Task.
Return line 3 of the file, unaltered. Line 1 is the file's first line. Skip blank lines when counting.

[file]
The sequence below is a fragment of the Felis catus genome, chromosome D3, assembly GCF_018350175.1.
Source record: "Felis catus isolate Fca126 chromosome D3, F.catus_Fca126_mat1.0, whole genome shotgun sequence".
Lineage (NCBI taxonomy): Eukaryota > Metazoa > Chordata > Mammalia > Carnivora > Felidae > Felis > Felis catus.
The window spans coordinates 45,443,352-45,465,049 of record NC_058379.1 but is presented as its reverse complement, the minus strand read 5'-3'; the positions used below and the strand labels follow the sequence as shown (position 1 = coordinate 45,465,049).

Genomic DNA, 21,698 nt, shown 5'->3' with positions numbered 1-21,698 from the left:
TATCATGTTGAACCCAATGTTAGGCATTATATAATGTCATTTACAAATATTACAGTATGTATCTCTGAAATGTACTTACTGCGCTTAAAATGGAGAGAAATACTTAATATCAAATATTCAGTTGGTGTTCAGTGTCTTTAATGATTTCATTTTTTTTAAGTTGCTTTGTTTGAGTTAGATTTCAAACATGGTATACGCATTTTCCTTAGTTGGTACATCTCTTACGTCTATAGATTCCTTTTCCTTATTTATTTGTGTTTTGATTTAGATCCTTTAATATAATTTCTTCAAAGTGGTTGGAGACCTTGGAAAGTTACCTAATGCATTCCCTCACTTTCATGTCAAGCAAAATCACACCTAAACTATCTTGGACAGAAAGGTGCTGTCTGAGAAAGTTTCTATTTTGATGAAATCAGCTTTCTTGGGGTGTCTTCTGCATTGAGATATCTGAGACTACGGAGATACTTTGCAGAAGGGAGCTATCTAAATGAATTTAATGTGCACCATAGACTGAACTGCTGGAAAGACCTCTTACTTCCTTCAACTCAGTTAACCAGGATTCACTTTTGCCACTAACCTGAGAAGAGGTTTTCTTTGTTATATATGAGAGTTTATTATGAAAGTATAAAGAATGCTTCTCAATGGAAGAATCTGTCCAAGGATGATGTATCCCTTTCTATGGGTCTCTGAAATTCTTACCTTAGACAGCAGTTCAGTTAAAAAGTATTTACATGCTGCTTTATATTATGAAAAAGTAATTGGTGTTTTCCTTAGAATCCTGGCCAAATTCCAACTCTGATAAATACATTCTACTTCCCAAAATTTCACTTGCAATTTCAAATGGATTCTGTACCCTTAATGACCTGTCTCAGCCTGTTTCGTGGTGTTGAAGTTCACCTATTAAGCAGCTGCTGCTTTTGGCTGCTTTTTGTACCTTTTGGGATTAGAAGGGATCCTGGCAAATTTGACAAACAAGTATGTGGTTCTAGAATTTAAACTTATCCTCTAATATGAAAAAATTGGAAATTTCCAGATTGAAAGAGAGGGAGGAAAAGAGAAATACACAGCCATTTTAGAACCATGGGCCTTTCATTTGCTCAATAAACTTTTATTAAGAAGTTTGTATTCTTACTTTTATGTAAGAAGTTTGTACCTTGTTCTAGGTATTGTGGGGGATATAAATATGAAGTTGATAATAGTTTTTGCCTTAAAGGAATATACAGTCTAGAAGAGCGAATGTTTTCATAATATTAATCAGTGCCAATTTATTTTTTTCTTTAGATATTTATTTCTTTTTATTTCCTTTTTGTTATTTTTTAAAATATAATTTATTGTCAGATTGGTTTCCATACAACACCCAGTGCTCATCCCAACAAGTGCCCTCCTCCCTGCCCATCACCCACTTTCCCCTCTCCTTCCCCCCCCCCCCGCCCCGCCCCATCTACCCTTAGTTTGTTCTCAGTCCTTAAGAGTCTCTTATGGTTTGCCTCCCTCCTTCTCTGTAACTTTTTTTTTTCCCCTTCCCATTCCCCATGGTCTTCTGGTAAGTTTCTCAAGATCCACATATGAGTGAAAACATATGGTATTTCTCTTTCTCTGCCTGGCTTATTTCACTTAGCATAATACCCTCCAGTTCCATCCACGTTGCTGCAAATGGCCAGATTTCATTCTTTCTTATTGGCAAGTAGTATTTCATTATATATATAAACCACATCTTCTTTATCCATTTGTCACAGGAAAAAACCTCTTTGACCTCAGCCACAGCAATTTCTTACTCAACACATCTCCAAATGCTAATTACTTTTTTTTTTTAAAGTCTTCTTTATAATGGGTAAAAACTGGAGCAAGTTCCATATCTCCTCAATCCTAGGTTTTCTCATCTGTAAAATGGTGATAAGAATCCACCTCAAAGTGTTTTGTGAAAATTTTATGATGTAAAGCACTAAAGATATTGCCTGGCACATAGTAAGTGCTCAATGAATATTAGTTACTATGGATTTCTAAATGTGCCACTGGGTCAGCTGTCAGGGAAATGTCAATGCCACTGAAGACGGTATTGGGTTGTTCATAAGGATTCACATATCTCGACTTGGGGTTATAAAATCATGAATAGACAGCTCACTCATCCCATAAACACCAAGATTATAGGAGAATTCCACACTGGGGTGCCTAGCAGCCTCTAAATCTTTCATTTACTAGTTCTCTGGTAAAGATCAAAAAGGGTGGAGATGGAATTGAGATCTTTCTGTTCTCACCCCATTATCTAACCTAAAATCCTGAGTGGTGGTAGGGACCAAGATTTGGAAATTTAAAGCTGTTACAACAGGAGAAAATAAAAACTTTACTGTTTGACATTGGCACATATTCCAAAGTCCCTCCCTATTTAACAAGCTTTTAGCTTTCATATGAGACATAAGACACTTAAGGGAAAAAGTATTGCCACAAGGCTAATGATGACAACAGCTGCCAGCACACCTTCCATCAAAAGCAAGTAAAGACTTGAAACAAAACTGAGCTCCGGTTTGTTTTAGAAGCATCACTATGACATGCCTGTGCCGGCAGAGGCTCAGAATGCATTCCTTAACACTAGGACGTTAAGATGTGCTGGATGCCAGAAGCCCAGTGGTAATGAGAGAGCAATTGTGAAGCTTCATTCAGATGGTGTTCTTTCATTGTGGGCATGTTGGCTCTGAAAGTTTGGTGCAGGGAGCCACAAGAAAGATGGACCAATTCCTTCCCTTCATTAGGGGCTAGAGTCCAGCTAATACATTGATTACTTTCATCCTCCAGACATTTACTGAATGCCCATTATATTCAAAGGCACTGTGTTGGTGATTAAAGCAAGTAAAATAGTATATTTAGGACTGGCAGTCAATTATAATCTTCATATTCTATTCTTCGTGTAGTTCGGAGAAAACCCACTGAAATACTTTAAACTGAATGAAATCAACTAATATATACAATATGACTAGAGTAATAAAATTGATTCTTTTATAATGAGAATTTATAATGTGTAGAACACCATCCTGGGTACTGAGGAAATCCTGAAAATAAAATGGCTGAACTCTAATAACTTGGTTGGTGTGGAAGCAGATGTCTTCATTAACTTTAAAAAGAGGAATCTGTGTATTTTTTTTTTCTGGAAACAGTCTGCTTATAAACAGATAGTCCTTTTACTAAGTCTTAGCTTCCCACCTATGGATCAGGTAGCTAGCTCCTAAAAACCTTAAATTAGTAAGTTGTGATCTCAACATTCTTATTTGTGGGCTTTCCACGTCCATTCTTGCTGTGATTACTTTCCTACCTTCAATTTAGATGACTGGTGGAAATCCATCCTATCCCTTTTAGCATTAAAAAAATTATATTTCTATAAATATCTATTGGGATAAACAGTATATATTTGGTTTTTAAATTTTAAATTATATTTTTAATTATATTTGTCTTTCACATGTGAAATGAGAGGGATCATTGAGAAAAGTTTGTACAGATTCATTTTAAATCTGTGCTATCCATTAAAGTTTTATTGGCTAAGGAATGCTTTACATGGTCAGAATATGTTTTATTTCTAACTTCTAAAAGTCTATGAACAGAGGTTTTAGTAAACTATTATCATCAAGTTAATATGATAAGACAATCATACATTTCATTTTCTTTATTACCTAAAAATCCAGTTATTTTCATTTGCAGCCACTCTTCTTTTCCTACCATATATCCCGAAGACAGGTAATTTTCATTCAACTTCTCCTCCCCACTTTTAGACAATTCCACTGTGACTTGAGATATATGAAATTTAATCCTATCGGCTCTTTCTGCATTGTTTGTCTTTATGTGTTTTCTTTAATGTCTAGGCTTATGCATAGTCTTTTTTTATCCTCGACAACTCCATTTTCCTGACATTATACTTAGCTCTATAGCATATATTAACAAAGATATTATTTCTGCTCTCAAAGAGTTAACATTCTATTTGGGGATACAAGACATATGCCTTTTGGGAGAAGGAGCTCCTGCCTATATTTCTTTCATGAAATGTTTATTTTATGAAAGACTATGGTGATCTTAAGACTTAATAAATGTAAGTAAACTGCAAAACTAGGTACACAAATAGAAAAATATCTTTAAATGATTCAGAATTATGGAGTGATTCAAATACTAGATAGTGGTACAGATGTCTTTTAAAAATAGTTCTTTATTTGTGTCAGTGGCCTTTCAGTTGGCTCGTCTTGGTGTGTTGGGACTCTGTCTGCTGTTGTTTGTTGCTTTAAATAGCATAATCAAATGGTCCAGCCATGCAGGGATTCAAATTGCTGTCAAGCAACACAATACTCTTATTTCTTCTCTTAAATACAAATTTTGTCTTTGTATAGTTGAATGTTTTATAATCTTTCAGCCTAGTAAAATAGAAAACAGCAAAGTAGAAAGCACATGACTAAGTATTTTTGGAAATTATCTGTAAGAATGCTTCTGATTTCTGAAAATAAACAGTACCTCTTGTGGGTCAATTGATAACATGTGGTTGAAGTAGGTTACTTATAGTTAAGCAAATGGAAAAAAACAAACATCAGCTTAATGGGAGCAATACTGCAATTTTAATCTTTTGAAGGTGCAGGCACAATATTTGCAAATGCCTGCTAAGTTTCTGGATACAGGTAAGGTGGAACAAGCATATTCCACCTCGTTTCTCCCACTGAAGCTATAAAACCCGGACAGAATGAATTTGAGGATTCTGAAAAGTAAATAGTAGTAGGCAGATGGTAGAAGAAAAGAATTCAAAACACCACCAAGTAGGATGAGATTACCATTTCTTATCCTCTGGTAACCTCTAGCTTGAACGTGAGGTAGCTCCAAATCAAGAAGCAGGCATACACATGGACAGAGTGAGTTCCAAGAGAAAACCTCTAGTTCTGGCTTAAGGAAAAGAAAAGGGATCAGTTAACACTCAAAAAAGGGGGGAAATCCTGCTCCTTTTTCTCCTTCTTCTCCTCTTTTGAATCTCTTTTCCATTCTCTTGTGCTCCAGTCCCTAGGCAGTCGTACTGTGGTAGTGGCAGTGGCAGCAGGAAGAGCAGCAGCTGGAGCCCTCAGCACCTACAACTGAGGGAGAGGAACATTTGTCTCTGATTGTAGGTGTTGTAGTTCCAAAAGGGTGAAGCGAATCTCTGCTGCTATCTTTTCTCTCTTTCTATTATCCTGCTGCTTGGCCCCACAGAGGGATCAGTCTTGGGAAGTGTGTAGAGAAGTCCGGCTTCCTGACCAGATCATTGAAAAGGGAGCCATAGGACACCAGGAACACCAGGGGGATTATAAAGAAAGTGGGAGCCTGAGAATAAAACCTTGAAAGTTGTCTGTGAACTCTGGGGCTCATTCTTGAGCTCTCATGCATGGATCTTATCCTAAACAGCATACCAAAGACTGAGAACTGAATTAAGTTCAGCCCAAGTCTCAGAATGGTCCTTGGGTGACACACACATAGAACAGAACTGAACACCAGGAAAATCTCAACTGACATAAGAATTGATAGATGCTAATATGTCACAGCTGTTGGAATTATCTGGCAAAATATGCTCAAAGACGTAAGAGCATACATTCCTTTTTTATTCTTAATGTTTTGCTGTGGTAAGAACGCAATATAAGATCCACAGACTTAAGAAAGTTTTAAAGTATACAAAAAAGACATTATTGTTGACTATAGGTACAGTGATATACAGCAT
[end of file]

Lineage (NCBI taxonomy): Eukaryota > Metazoa > Chordata > Mammalia > Carnivora > Felidae > Felis > Felis catus.